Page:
Danroy Henry Jr., a college student from Easton killed by police in 2010 as he drove away from a bar disturbance, was traveling at less than 15 miles per hour when he was shot through the windshield, the lawyer for Henry’s family said Friday.
The speed, part of newly released evidence in the case, could emerge as a key factor in the family’s wrongful death suit against police in Pleasantville, N.Y.
There are conflicting accounts of what occurred after a homecoming game at Pace University, where Henry played football. The police officer who shot Henry, Aaron Hess, contends that Henry’s car struck him, throwing him onto the hood, and forcing him to shoot through the windshield in self-defense.
But the family’s suit contends that Henry was following police instructions to move his car out of a fire lane and driving “at a reasonable rate of speed’’ when Hess suddenly jumped in front of the vehicle, climbed onto the hood, and fired four shots.
A grand jury in New York last year failed to indict Hess in connection with shooting.
The Henrys’ lawyer, Michael Sussman, said the speed was determined from video footage that was among the large collection of evidence unsealed by a federal judge Thursday. “It’s literally hundreds and hundreds of items,’’ Sussman said.
The evidence includes radio transmissions and statements of passengers in Henry’s vehicle and of police personnel directly involved in the incident, he said.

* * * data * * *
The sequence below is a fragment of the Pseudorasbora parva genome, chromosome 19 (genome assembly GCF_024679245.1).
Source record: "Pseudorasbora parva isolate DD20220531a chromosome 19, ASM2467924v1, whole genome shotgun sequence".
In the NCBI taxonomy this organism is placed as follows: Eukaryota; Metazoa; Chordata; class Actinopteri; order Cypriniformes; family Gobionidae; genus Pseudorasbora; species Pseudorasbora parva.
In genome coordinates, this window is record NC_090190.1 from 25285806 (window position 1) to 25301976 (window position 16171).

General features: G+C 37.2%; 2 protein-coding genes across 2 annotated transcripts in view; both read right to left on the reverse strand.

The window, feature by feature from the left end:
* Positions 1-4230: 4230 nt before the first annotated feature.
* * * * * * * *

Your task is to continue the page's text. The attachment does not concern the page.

Sussman, who represents Henry’s family in a lawsuit against the Police Department and the officer who shot Henry, said the documents and footage would be posted on his website, www.sussmanwatkinslaw.com, Monday.
Sussman said Henry’s family is pleased with the judge’s decision to release the documents. “They want every degree of transparency,’’ he said. “They want this to be a pursuit of the truth.’’
The evidence also shows that the dashboard camera was turned off in at least one police cruiser during the video, said Sussman. There is no video that shows the shooting, he said.
Lawyers for Hess and the Pleasantville Police Department could not be reached for comment.
Sussman said video footage from the scene shows that Henry did not receive medical treatment for some time after the shooting, while officers attended quickly to Hess. Sussman said certain evidence shows that Henry was “not intoxicated or in any manner impaired.’’ Autopsy results showed that Henry’s blood-alcohol level was above the legal driving limit.
Cellphone records show that Henry was in “constant communication’’ with family members who “testify to his lucidity,’’ just before the shooting, he said, and there are photographs of Henry interacting with friends inside and outside the bar.
The evidence also includes testimony from a witness who saw Hess with his gun drawn, he said.
Sussman declined to say whether he believes the material will help his case, but said the public should have the opportunity to judge the evidence.
“This case is going to be tried in federal court,’’ he said. “But I think the public has the right to review the material and judge it.’’
Sussman said he hoped the case would go to trial within a year.